Who's the fairest of them all?
Julian De Silva, a London-based cosmetic surgeon, thinks he may have the answer.
He used a mathematical ratio sometimes referred to as the "Golden Ratio" and told The Daily Mail that actress Amber Heard is the person with "the most beautiful face in the world, according to science."
Here's a taste of the story:
Amber Heard's face was found to be 91.85 percent accurate to the Greek Golden Ratio of Beauty Phi — which for thousands of years was thought to hold the secret formula of perfection ... From pictures, her eyes, eyebrows, nose, lips, chin, jaw, and facial shape were measured and 12 key marker points were analyzed and found to be 91.85 percent of the Greek ratio of Phi which is 1.618.
Kim Kardashian's face came second with 91.39 per cent, Kate Moss was third with 91.06 percent, Blurred Lines model Emily Ratajkowski was fourth with 90.8 percent, and Kendall Jenner was fifth with 90.18 percent accuracy of her features to the beauty ratio Phi.
De Silva's website describes him as a "facial cosmetic surgeon who specializes in the eyes, nose, face and neck areas only." He offers women his formula for calculating their own beauty, based on the "golden" ratio of 1.62.
But is his golden ratio method scientifically sound? And can it dictate who we find attractive or unattractive?
John Allen Paulos, a Temple University research mathematician and author of books like "Innumeracy: Mathematical Illiteracy and its Consequences," doesn't think so.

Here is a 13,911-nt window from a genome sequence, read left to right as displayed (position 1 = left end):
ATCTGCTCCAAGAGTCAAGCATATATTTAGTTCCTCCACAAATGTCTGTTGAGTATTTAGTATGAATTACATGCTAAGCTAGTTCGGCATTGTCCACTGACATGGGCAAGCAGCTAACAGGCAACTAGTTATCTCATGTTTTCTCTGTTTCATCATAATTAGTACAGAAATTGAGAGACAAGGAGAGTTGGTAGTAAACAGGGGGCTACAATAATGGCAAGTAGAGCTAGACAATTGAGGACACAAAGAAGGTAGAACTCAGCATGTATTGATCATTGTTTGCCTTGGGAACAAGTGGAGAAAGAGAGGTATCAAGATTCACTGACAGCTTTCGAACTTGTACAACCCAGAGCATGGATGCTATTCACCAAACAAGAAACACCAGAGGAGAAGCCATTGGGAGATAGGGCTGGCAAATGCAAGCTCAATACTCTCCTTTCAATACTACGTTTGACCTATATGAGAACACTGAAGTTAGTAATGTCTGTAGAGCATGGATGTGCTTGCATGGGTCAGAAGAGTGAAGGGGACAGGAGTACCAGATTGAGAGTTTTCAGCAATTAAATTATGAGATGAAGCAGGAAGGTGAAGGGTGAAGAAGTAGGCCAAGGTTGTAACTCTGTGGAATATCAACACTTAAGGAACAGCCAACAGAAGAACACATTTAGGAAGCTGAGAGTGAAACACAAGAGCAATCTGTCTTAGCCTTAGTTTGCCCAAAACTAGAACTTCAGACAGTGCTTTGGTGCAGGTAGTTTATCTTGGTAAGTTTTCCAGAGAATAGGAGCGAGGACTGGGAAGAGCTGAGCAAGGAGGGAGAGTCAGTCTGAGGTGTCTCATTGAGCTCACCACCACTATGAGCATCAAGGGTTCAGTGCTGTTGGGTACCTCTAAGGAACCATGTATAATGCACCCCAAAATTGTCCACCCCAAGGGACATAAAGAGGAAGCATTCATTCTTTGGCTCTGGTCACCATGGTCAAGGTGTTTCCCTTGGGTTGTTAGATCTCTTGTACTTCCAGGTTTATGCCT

"There's no evidence for most of these claims," he said in a call with Tech Insider. "And when there is, it's merely descriptive. Yes, okay, that ratio is approximately 1.62, but so what? There's lots of other rectangles with ratios like 1.8 and 1.5."
"It's not such an unusual ratio," he added. "It's a common rectangle."
A 5x3 index card, for example, meets the Golden Ratio standard.
"There's no scientific discovery that's ever followed from any kind of scientific application of the 'Golden Ratio,'" he said. "It doesn't predict anything. It isn't at the base of any sort of argument that has some kind of scientific content."
The Golden Ratio describes two measures of any kind. Let's use line segments, as in the example below. For the measures to exist in "golden" ratio to one another, the ratio between the smaller measure and the larger one must equal the ratio between the larger measure and the sum of the two measures added together. When that's the case, the ratio is an irrational number close to 1.62, often denoted by the Greek letter Phi.